From our perspective, we tend to think about forgiveness and autonomy through the concept of authorship, it’s a concept that was championed by Austrian psychiatrist and holocaust survivor Viktor Frankl. Authorship is a concept we work with at our centres, and is rooted in the belief that whatever limitations we’ve had imposed on us, we’re still responsible to make decisions as the author of our lives. Indeed, forgiveness is an important part of regaining that authorship.
In this view, taking responsibility for one’s life includes accepting that everyone is human and capable of wrongdoing. By forgiving others, we acknowledge that we are the authors of our own lives. This allows us to regain our autonomy and not be defined by the actions of others.
Building off the previous two concepts, forgiveness helps individuals transcend a victim mentality. When we see ourselves as passive recipients of harm, we lose sight of our authorship, i.e. our ability to be active agents in our own lives and make the choices that seek the best path forward. When we are able to forgive, we are no longer held back by having been wronged. Instead, we are asserting our own agency and moving forward.
Forgiveness can be a path towards personal growth. By letting go of the burden, reclaiming your autonomy, and transcending victimhood, we can shift our focus to our own growth rather than being preoccupied with the actions of others. This frees up our time, energy, and resources to then channel into self-improvement and the pursuit of our own goals. Ultimately, this can lead to all sorts of positive changes in our lives, including reduced stress, better mental health, and an overall sense of well-being.
Better Relationships and Social Harmony
Forgiveness can also be good for us socially. Forgiving others can lead to improved relationships not only with the person we’ve forgiven, but also with other people in our lives. It promotes empathy and understanding, which can strengthen our bonds with others and lead to healthier, more positive interactions with everyone around us.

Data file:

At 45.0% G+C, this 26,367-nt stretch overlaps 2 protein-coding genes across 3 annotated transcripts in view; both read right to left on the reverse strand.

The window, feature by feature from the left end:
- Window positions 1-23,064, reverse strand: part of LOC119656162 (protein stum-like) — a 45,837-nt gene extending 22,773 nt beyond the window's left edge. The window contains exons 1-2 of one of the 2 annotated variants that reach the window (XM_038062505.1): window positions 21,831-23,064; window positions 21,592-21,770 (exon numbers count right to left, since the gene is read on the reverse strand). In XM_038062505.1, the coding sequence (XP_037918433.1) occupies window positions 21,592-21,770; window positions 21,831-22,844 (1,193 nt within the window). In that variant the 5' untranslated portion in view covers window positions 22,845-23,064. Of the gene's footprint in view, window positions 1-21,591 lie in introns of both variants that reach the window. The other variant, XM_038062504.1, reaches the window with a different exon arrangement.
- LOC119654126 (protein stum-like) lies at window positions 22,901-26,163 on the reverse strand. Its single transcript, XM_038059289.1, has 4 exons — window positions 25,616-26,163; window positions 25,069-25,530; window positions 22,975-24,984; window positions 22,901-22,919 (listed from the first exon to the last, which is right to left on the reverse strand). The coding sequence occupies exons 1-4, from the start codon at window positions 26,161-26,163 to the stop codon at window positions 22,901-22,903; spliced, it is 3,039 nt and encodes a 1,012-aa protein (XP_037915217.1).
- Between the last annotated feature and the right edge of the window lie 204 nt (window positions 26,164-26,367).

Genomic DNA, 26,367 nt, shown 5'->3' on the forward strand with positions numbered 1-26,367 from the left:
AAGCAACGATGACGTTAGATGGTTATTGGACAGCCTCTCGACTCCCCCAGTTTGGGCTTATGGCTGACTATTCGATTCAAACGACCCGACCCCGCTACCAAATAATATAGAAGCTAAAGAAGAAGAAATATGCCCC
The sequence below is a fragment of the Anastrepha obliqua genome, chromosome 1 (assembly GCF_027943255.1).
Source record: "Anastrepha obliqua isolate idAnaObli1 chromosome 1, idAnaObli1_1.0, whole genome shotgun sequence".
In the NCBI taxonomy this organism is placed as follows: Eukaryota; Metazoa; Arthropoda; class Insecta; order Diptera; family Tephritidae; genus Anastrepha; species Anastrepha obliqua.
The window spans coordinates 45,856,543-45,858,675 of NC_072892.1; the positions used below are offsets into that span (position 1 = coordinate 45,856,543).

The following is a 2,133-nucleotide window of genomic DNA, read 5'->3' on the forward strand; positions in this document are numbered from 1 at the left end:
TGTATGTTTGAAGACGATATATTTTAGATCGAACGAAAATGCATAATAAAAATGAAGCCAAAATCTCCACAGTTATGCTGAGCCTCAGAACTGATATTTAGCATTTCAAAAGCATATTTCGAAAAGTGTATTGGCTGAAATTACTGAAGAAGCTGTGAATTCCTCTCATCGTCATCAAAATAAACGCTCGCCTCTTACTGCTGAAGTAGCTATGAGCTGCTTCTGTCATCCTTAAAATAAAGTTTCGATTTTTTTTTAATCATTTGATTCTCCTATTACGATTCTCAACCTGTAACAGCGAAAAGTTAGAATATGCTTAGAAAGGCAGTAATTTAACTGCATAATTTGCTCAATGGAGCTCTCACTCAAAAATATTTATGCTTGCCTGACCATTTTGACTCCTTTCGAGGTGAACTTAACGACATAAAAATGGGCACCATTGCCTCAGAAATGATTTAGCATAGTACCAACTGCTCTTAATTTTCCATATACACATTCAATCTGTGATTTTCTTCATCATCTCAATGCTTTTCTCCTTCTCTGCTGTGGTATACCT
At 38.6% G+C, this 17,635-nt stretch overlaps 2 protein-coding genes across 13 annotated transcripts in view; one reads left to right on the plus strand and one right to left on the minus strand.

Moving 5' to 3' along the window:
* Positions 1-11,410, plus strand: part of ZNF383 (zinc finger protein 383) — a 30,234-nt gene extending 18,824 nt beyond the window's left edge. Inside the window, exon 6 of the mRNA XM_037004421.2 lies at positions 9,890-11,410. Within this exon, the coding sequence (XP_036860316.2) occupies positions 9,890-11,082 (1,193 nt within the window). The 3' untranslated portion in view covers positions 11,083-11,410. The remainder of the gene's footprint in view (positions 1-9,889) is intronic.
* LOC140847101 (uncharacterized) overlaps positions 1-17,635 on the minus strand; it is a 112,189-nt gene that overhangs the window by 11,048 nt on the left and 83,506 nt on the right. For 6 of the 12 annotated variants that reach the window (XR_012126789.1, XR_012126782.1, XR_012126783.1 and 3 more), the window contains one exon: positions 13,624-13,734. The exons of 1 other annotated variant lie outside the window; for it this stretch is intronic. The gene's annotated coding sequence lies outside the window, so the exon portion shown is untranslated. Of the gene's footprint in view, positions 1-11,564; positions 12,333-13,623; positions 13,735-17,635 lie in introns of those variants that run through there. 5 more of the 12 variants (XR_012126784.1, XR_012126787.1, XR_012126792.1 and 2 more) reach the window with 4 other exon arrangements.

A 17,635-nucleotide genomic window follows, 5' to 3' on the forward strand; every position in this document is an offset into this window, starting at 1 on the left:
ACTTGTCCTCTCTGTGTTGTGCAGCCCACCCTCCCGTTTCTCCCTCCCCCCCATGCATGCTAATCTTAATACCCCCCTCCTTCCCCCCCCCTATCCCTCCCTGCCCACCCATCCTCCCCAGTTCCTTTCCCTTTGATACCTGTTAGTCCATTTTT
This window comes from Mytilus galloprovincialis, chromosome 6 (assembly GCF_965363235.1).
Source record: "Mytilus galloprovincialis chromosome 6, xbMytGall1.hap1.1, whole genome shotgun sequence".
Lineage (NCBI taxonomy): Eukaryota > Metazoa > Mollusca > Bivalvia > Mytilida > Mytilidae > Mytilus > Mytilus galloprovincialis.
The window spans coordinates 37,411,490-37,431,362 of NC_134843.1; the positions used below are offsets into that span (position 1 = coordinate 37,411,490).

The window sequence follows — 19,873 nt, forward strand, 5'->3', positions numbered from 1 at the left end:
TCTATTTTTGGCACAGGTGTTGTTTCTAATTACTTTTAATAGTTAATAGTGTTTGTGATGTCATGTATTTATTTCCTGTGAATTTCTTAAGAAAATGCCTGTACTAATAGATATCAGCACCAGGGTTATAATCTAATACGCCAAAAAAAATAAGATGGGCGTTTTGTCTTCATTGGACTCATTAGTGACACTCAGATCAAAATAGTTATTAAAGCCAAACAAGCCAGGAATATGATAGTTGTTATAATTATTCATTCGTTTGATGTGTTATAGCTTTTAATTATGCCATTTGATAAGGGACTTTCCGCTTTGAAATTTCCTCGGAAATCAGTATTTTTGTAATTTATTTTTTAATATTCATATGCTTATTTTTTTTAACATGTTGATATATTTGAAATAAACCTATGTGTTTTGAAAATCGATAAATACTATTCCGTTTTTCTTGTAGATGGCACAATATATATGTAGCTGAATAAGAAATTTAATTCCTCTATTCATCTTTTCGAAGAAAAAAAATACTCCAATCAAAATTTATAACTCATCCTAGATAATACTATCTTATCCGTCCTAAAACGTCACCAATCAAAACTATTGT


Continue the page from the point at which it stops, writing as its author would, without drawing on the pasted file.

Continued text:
Breaking The Cycle Of Intergenerational Trauma
A lot of the addiction and problematic substance use we are experiencing as a society is deeply rooted in intergenerational trauma, a concept we’ve written about in the past. By forgiving parents or caregivers struggling with addiction, individuals stand to break the cycle of generational trauma. In this way, the healing process that’s enabled by forgiveness is not only personally beneficial but also has far-reaching effects. In this way, forgiveness can play a role in passing on a legacy of resilience and recovery to future generations, ultimately interrupting the cycle of intergenerational trauma and addiction.
In conclusion, forgiveness is a complex and deeply personal process that can have profound implications for personal growth and well-being. We recognize that forgiveness may not always be appropriate or possible in every situation, and that the concept of forgiveness can also be misused by those who stand to benefit from forgiveness as a way to maintain the status quo.
But when possible and appropriate, forgiveness can be a vital step in moving forward, shedding emotional baggage, and becoming a more compassionate and resilient individual. By forgiving others, we stand to reclaim emotional freedom from others’ actions, rediscover our own authorship, break generational cycles of trauma, and embrace a brighter, more fulfilling future. Ultimately, when we choose to forgive others, we are choosing what is best for us.
At Georgia Strait Women’s Clinic, our approach includes individualized care and a range of therapeutic methods. We offer CBT, Somatic Therapy, Hakomi, DBT, Hypnotherapy, and EMDR along with a variety of workshops. If you or someone you know is struggling with mental health and/or addiction, please contact us to learn more about our services.